There was a swoosh, a rush of foaming water, and the back of our kayak sank beneath the surface. “We’re sinking!”
I shouted. Makayla was in the back and already had water up to her chest. I buoyed Kelsey out of the center where she was sitting with me, and Makayla half jumped, half swam overboard. A second later the entire kayak capsized, and the three of us bobbed like corks in the reservoir. (Thank you, life jackets!).
Ten minutes earlier I had been lazily paddling along with Emma enjoying her first kayak ride. Ominously, we saw a huge, dead snapping turtle in the reeds that could have taken off someone’s toe. “Wow, there really are large creatures lurking in the depths when you’re swimming here,” I thought to myself. I pulled back into the boat launch after almost an hour of Emma cheerfully splashing her hands in the water, playing with the petals of water lilies, and paddling right up to the base of Salmon Falls.
“Ready to go home?” I asked Katy who was giving Makayla and Kelsey swim lessons by the boat ramp.
“The girls really wanted to go in the kayak,” she said. “Maybe you could just take them for a few minutes?”
And so, unaware of what was about to unfold, we unloaded Emma, and helped Kelsey and Makayla climb in.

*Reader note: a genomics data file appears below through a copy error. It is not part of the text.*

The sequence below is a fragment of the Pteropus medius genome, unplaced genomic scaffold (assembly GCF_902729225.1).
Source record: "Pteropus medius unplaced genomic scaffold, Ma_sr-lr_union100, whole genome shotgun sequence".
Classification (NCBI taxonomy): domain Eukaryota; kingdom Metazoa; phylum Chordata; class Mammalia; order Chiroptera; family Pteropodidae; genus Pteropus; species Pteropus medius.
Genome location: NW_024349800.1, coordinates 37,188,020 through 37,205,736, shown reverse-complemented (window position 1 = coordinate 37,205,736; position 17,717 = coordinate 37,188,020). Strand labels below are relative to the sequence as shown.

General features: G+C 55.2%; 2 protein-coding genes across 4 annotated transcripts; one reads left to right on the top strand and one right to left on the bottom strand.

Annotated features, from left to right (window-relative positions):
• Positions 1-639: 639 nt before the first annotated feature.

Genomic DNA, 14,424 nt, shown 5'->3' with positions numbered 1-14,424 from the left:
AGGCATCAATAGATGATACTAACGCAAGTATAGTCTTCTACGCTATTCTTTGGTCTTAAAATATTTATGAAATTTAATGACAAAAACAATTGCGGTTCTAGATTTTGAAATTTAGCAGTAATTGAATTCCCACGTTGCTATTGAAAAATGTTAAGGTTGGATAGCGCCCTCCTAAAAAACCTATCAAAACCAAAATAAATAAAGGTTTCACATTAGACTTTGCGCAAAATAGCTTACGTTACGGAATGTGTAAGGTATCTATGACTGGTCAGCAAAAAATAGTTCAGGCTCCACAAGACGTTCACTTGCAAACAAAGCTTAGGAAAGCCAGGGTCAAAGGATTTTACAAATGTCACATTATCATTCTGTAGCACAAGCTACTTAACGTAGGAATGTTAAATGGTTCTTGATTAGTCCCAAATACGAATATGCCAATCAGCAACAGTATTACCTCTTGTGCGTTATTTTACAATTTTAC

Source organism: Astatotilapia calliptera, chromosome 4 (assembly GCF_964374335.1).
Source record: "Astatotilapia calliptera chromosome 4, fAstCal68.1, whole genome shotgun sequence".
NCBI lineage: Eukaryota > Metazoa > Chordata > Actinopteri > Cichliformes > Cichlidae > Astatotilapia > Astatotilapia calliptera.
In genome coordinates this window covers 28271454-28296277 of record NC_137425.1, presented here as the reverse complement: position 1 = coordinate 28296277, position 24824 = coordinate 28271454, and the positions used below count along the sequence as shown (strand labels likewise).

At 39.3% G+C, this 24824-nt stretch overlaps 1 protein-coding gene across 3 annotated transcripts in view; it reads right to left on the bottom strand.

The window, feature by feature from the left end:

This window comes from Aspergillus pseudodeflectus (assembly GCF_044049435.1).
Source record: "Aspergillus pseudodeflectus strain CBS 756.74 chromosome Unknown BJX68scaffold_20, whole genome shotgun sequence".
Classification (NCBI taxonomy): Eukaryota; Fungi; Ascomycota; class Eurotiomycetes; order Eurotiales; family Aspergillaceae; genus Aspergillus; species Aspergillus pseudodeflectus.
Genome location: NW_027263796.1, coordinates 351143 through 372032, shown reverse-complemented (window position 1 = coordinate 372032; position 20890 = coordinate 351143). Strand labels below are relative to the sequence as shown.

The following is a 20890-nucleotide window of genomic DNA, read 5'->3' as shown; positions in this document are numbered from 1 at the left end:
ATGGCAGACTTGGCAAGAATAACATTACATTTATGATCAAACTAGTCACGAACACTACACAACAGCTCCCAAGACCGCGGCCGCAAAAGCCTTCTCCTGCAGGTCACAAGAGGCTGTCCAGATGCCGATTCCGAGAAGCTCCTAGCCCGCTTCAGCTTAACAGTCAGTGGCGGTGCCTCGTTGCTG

“I’m getting wet,” Makayla said shortly after we left.
“You’re fine,” I said without turning around, like anyone whose been alerted to countless false emergencies, not knowing a more literal translation would have been, “The water just came past my knees."
After we capsized, I flipped the kayak upside down where it floated with only the keel above the surface. Makayla held onto the side, and Kelsey held onto the end, and I swam and kicked in the back, pushing us towards the boat ramp where Katy and Emma could be seen playing in the distance.
A man and his son came down and started playing in the water, and I thought of the countless times we’ve gone to the reservoir by ourselves, and here we were emerging fully clothed, dripping wet, and emptying our sunken vessel in front of a stranger looking like we had absolutely no idea what we were doing.
Only it wasn’t a stranger. “Joel Waechter!” he said, removing his sunglasses and hat, and I recognized Will, who I’d gone to high school with and hadn’t seen in 15 years.
I'm less proud of me that it happened at all, but immensely proud of Makayla and Kelsey. Neither panicked, both helped swim, and both remarked throughout the day, “What an adventure!”
Joel and Katy
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on JUNE 30th!